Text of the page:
Wednesday, August 26, 2009

Pictures from the road

Hello all, I have been posting the film pictures I took through the summer on my personal blog with some writing. You can take a look at Living My Songlines . 


Sunday, August 9, 2009

...from San Francisco to Sullivan's Island...3,750 miles later

I was driving today, in a car, and saw some locals on the porch of a bright green house set a hundred feet off the road. The sun was near the top of it's arch on a hot South Carolina summer Sunday. I wanted to stop and talk to the men. They were gathered underneath the porch which was providing much needed shade and I could only imagine the stories they might be telling of their ramblin days. I did not stop the car and over the next several miles of back roads I saw countless more scenes that beckoned me to come closer and listen to the story they had to tell. With each scene I made up a new excuse as to why I did not need to stop and make a picture. Too far off the road, too hot, my driver's side door is stuck closed, the light was not quite perfect, it might seem to intrusive, the fence is too old to climb, my stomach is growling, or the song on the radio is just too good...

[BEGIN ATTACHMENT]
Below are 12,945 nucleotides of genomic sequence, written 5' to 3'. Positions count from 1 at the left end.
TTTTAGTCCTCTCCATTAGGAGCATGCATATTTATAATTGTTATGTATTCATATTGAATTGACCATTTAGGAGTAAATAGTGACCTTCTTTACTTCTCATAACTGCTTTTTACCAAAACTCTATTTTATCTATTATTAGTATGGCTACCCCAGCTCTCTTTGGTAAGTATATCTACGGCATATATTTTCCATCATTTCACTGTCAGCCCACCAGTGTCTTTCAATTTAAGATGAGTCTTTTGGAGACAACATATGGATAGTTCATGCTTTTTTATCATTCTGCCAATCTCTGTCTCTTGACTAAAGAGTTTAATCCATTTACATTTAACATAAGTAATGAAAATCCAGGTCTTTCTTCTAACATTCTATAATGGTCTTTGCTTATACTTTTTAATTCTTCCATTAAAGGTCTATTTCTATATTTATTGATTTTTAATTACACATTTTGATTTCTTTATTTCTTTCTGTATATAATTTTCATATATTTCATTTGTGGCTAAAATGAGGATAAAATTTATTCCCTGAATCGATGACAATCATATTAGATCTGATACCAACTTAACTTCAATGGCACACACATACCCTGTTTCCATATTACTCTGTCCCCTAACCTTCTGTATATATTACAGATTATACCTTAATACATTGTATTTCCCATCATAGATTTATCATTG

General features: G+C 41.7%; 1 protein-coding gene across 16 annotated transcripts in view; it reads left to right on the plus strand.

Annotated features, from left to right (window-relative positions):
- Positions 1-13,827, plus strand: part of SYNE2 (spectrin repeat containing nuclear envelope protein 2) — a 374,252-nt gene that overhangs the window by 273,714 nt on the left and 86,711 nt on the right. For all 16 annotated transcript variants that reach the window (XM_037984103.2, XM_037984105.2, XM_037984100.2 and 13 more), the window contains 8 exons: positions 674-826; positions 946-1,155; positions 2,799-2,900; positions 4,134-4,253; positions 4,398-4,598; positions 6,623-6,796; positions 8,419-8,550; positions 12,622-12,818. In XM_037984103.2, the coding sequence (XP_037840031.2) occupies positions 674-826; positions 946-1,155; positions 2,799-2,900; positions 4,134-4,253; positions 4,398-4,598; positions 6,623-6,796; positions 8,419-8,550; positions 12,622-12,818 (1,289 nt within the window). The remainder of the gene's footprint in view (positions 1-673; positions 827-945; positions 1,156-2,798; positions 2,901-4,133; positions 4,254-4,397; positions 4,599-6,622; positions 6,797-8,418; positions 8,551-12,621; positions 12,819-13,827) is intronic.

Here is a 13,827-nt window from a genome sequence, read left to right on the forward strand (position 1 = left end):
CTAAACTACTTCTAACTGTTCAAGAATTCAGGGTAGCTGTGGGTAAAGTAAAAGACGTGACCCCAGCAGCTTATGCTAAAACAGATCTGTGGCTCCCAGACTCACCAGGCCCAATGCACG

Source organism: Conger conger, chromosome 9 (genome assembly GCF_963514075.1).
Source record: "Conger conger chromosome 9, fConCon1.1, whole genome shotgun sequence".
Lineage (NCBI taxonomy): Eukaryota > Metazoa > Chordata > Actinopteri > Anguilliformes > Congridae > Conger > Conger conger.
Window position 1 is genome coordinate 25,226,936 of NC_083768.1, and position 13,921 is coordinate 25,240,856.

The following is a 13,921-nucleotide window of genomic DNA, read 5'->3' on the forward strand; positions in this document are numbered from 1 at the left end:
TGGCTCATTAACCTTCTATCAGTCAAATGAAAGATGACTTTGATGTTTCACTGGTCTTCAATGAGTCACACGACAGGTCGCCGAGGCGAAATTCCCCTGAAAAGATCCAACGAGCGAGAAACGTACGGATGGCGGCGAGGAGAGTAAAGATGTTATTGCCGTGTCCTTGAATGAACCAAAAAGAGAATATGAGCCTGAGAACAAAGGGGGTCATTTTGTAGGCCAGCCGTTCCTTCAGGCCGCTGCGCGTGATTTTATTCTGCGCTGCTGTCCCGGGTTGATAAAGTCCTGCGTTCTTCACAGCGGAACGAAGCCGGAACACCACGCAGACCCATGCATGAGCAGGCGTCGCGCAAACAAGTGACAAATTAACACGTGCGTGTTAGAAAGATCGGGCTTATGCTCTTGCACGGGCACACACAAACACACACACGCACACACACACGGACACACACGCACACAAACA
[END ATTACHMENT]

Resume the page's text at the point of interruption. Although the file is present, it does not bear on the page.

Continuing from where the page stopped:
I feel quite lucky to have been able to experience our country in such an intimate way this summer. Traveling by bicycles left us vulnerable to our surroundings in a way that allowed us to hear what the landscape had to tell.

Thanks for your interest and support...

the boxcar kids signing off for now.

last leg, tail end

Sunday, July 5, 2009

the middle of the road

And So It continues! We've crossed that wide river, and suddenly find ourselves in Owensboro, KY, hometown of one Wm. RUSH Jagoe V- in the pristine kitchen of his terribly kind folks. Ending up here was a bit of a surprise-- and the second batch of beds in a week, which is spoiling us rotten. We spent the patriotic evening here last night (and may I say that I've never felt more love for this country-- in all its quirks and glory- than after this experience)And a strong, wet weather pattern has kept us here an extra day. The boys are out shooting the town (with film), and I thought I'd take the second internet opportunity to add some pictures, and put in the grand sequel...